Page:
One thing I feel about the film, while I do enjoy it, is it lacks a certain sort of "pop", a certain moment of tension or revealation, which the other films have. What I'm saying is, it feels quite boring compared to the others; There are no real stand out moments. Nothing that makes it feel like there's any tension or urgency or that anything is at stake. It's like a balloon that never quite gets full. It's a stick of dynamite that never goes off. I can't quite explain it, but even in great scenes like the Warehouse, some element of dynamic tension or excitement is just MISSING...It feels very lazy.
In the other films, I'll list some of those "pop", those sort of really memorably exciting or revealing moments, that keep the sense of urgency or tension or add real depth to the story:
-The wild shootout at the Bar. It brings back the action after a period of exposition.
-The same goes for the Village Fight; expertly filmed, keeps you on your toes, and then hits you in the gut when you think Marion is dead.
-The reveal of the Map Room. Probably one of the most "magical" moments in cinema
-The truck chase for obvious reasons
-The build up and tension surrounding the Ark before it's opening, the chilling spirits within, to the final, Biblical slam of the lid down with a crash of thunder.
-Anything Goes and the whole Shanghai segment. A great way to start the film, set the period well and keep the audience on their toes from the beginning.
-The Plane. A tense, urgent sort of moment, followed by a wild ride down a mountain and through rapids.
-The Village itself. It's memorable and revealing in that it has a desolate, eerie sort of presence; This is helped of course by the score.
-The Jungle. Indy and Short Round playing Poker and arguing juxtapose by Willie's terror in the Jungle.
-The attempted murder of Indy and the Temple itself, again, dark, tense, eerie. Keeps the audience on it's toes.
-The Heart ripping out scene. Exhilarating in a terrifying way, helped by the visuals and wild chanting of the Thugee.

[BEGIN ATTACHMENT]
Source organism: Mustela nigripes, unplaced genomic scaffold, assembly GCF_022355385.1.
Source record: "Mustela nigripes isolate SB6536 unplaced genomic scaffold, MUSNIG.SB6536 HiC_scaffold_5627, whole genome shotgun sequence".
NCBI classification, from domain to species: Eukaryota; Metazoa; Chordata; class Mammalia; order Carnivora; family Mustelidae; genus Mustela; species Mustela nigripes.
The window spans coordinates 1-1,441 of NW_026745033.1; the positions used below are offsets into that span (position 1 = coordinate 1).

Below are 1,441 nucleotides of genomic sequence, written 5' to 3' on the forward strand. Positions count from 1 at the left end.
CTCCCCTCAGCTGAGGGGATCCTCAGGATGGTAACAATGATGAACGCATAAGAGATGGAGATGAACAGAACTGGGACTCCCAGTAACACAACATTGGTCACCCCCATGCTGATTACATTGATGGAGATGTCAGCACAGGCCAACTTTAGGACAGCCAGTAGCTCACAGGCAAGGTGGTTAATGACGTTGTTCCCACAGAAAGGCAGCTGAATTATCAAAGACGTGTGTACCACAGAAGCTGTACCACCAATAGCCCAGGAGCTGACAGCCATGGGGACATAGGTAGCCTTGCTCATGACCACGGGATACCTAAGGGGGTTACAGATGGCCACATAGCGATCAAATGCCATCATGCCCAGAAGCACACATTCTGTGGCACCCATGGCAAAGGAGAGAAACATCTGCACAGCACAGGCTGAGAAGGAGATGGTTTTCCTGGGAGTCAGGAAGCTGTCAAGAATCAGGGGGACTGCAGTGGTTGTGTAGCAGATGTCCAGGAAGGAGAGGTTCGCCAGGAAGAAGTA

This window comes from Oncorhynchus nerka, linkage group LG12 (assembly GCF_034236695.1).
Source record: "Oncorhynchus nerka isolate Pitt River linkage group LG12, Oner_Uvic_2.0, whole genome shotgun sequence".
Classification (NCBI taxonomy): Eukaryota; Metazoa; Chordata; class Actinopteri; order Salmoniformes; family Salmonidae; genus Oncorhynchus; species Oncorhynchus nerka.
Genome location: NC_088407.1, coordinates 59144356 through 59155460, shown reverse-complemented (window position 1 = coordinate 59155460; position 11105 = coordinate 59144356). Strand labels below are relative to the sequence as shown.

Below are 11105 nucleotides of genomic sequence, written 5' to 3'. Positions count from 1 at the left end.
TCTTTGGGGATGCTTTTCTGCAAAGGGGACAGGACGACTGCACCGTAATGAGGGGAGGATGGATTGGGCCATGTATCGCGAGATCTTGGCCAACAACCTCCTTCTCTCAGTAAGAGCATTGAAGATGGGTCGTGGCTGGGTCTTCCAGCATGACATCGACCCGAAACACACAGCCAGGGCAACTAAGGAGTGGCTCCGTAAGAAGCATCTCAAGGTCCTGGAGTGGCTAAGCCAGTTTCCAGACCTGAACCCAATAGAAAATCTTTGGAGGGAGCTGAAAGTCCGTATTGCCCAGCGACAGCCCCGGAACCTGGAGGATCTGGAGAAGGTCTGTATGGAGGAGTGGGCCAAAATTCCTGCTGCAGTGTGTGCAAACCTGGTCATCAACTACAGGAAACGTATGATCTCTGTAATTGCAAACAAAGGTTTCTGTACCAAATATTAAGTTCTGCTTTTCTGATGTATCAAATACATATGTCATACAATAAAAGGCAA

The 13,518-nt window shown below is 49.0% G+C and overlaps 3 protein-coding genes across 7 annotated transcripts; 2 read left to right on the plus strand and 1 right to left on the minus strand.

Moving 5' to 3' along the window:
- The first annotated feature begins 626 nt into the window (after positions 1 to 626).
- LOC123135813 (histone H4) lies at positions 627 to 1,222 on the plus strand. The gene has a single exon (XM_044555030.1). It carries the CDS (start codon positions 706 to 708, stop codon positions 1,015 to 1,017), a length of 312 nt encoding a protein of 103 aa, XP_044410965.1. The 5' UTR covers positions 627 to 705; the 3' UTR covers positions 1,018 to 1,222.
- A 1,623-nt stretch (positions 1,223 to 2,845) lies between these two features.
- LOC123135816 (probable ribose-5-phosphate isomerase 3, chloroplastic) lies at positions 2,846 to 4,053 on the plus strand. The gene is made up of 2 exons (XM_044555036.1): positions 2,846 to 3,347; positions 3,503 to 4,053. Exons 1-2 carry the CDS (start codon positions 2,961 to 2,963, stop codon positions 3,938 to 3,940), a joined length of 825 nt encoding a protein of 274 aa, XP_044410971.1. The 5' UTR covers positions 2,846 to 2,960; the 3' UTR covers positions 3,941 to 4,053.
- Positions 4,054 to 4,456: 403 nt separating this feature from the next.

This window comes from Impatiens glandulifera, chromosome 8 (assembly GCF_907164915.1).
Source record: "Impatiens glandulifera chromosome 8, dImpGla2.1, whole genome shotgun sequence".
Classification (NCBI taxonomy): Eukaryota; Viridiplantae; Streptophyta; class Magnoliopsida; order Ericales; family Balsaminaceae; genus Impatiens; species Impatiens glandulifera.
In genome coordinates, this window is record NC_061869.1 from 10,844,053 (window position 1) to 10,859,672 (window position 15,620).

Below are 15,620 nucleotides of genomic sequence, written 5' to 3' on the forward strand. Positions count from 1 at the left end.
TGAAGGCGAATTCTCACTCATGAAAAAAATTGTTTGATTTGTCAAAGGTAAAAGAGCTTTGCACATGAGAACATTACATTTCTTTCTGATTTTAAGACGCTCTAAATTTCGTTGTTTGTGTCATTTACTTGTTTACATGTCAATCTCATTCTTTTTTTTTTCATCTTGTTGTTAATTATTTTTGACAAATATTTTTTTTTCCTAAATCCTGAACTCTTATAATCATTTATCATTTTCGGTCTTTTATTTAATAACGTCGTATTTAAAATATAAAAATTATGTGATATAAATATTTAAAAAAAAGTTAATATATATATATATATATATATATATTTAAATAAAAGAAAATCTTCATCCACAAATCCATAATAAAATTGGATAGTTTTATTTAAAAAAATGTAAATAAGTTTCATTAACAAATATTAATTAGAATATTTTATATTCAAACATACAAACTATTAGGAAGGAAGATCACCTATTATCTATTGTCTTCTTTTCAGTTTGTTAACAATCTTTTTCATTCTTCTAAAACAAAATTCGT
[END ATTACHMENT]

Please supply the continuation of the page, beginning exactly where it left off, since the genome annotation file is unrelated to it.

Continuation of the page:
-The Minecart chase. Literally a rollercoaster from start to finish there.
-The rope bridge. Indy's desperate, truly rogueish move and the final tense fight for the Stones.
-The prologue. The 1912 segment is full of excitement and is perfect in every sort of sense. It's like a wild Hardy Boy's romp and gives us a taste of Indy's youth.
-The reveal that Indy's father is the man who disappeared. The search around his house, Indy asking Marcus if he believes the Grail actually exists. A hint that there's a lot of depth to follow. That there's two quests in this film--Shown by Indy looking at the old photo of himself and his father juxtaposed with talk of the Grail, and the little cues of Williams' wonderful Grail theme.
-Indy's rescue of his father and their banter, and their stop in Germany. In the heart of the Nazi regime, in Berlin. Both scenes let us know more about both Joneses and the scene in Berlin is both humorous and dark.
-The motorcycle chase. Again, dynamic excitement.
-The talk in the Zeppelin; a moment of depth.
-Indy and the tank going over the Bridge and Henry Sr. thinking he's dead. Their hug. It's a nice moment. The Tank Chase as a whole, though, I feel is a dud much along the lines of the action in KOTCS. Never really takes off.
-The Temple and it's grandeur; Henry being shot and the urgency it creates; the Tests, the wonder and mystery of the Grail. The whole final sequence once they get to the Temple is great.
I just don't see any of these really special sort of moments in KOTCS. It's fun but with no depth. The action is good, but not great. There's just something which never POPs. The story as a concept had a TON of potential, for much much more, but it never quite takes flight. It's like the Tank Chase in LC; It feels sort of lazy when compared to the first two films, phoned in. There are moments where there was potential for brilliance, but on Koepp and Spielberg's end, it never takes off. The story--the basic story--had potential as I said, but for whatever reason, that sort of kinetic sort of excitement or that sort of magic, just wasn't there much of the time.
It's a lesser entry in the way that some of the Moore Bond films are lesser films compared to Goldfinger. Does that make them bad films? IMO, no. And KOTCS isn't a bad film either, it's actually a really fun, mindless film. But when you compare it to the first three, it doesn't quite hold up, and it isn't because of Aliens or the 50s or this or that--it's because the script doesn't really take a lot of potentially amazing plot points to their full potential and the direction doesn't feel inspired. It at times doesn't feel like a film directed by Steven Spielberg, actually.
KOTCS peaks for me during the motorcycle chase, The Jocks and The Greasers fighting, cutting through a Anti-Communist Prostest, and then sliding underneath the tables in the library, It's my favorite action scene in the movie by far.
A memorable moment: When Indy escapes, uses the whip to grab the light and tries to get to Spalko's car, but crashes in the other Soviets' car and says "Damn, I though that was closer!"
In fact it was so memorable, whoever made this montage, which aired during the Golden Globes, found it more memorable than any scene from Temple of Doom.
I think there are quite a few memorable moments in this film, though some of them hold negative reactions for a few (the fridge, the aliens). But even if this film wasn't that iconic with many money shots, it wouldn't be that big of a deal.
Several people claim Last Crusade is the best one, yet when I think of "Indiana Jones" not very many moments from that film spring to my mind the same way moments from Raiders and Temple do.